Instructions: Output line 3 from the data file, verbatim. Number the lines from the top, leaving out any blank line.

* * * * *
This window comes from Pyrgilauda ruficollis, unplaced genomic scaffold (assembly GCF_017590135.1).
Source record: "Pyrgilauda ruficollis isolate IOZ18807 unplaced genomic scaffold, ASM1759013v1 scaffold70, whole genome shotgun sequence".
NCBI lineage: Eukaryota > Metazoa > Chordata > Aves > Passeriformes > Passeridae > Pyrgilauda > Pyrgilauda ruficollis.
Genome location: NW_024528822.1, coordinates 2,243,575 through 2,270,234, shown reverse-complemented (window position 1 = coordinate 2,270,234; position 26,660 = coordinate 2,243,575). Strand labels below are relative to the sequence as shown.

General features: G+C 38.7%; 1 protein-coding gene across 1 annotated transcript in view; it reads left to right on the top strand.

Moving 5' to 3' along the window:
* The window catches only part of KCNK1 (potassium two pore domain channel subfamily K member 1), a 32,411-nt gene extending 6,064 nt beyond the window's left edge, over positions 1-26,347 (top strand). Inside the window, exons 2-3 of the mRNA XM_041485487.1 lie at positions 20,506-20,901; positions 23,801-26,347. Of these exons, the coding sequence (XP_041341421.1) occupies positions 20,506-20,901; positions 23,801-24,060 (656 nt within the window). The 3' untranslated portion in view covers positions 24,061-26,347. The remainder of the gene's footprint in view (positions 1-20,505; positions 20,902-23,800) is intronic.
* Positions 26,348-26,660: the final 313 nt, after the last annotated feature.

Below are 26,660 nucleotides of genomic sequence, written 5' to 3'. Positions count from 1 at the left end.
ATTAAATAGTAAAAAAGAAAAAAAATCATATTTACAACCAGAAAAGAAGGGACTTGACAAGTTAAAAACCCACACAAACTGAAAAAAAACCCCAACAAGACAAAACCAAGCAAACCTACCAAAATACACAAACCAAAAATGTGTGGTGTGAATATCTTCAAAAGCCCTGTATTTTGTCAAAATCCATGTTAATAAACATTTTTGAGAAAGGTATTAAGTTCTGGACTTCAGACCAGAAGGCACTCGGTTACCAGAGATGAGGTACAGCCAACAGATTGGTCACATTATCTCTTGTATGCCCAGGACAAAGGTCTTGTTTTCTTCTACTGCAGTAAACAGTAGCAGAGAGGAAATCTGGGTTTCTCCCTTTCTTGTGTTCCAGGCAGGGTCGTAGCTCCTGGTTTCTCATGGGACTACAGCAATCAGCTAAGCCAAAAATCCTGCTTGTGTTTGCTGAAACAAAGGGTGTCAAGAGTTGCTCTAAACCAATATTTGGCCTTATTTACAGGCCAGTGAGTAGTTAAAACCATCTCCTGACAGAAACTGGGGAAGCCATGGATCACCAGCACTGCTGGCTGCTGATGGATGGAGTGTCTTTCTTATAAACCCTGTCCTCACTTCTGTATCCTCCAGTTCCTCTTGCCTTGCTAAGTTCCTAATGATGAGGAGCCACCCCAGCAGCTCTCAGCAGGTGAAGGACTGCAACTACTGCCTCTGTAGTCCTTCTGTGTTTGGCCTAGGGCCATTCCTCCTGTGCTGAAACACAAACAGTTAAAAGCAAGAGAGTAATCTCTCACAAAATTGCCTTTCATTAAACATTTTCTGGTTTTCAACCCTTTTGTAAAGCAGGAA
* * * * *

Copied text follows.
NCBI lineage: Eukaryota > Metazoa > Chordata > Aves > Passeriformes > Passeridae > Pyrgilauda > Pyrgilauda ruficollis.